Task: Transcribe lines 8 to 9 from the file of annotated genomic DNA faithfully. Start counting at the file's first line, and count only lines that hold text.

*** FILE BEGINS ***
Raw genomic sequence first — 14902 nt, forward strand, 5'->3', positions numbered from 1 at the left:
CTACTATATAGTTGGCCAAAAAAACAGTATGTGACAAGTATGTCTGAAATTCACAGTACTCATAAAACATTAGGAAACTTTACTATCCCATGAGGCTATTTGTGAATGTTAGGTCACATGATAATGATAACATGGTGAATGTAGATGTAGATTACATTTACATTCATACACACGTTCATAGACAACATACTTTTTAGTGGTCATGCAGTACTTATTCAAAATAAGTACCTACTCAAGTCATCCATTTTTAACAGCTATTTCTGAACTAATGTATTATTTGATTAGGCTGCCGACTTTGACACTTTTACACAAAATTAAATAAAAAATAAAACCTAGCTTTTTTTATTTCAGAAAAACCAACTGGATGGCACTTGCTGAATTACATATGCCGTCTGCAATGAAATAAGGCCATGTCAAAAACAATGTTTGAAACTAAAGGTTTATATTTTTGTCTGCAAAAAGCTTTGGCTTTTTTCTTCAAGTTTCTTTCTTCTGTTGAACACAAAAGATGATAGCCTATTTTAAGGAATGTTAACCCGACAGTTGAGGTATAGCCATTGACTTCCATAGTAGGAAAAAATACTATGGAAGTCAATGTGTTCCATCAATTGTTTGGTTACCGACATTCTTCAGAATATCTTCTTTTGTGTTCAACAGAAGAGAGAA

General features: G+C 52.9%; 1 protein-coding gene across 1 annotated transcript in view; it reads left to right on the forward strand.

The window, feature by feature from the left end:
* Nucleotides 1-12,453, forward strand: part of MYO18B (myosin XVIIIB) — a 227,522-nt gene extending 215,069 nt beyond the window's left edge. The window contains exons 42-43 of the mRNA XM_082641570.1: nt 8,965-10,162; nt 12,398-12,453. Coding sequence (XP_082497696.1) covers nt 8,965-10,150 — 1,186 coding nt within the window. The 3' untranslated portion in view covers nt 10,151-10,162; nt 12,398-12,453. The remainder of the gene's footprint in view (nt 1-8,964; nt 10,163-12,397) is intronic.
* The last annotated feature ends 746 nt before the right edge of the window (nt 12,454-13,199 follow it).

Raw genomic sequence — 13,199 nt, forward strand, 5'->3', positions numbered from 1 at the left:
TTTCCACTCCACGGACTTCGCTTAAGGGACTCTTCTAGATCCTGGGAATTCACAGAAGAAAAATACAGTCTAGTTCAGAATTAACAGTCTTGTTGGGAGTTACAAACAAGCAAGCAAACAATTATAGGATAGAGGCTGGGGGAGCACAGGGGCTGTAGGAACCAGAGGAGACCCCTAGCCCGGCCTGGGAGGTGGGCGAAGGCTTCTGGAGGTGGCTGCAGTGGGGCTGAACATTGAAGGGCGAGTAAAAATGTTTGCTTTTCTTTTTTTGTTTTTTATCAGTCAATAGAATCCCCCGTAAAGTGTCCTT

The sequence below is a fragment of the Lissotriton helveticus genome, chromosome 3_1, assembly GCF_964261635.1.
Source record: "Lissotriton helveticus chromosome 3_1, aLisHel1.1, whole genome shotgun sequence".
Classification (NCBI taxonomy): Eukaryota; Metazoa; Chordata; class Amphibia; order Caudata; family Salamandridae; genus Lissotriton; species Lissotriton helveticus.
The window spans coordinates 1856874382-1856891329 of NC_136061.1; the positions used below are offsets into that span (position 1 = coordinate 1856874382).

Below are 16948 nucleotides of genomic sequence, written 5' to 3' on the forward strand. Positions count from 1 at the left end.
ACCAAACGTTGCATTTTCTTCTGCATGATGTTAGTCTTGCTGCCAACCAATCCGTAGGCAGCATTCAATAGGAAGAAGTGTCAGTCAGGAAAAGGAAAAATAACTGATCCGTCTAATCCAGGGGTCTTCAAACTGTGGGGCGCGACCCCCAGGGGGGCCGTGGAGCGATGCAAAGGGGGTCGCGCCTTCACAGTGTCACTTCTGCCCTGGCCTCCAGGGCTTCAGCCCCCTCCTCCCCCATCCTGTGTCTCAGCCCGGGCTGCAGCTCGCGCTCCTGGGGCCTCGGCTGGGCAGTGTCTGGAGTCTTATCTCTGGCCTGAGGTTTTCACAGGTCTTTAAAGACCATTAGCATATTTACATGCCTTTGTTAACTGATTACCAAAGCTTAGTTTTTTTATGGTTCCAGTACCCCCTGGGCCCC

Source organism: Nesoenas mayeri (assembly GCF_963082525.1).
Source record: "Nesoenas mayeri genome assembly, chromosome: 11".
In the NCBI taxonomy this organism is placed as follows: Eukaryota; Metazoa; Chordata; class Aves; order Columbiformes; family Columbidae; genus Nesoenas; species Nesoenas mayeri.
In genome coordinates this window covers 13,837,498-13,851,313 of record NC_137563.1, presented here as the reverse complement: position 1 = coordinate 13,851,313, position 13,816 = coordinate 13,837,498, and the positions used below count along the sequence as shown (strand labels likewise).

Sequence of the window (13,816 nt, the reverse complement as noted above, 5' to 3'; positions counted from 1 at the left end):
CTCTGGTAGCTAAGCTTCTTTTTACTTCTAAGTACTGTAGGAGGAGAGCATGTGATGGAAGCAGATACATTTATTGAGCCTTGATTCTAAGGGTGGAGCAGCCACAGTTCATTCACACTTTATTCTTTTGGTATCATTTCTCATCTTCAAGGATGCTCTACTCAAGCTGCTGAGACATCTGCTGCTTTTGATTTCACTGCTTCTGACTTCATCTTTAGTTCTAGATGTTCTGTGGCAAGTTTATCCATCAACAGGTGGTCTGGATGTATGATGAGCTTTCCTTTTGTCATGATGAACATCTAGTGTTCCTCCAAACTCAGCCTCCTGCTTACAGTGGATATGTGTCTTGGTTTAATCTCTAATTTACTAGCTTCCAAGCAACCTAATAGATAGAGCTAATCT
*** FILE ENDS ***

TTTCCACTCCACGGACTTCGCTTAAGGGACTCTTCTAGATCCTGGGAATTCACAGAAGAAAAATACAGTCTAGTTCAGAATTAACAGTCTTGTTGGGAGTTACAAACAAGCAAGCAAACAATTATAGGATAGAGGCTGGGGGAGCACAGGGGCTGTAGGAACCAGAGGAGACCCCTAGCCCGGCCTGGGAGGTGGGCGAAGGCTTCTGGAGGTGGCTGCAGTGGGGCTGAACATTGAAGGGCGAGTAAAAATGTTTGCTTTTCTTTTTTTGTTTTTTATCAGTCAATAGAATCCCCCGTAAAGTGTCCTT

The sequence below is a fragment of the Lissotriton helveticus genome, chromosome 3_1, assembly GCF_964261635.1.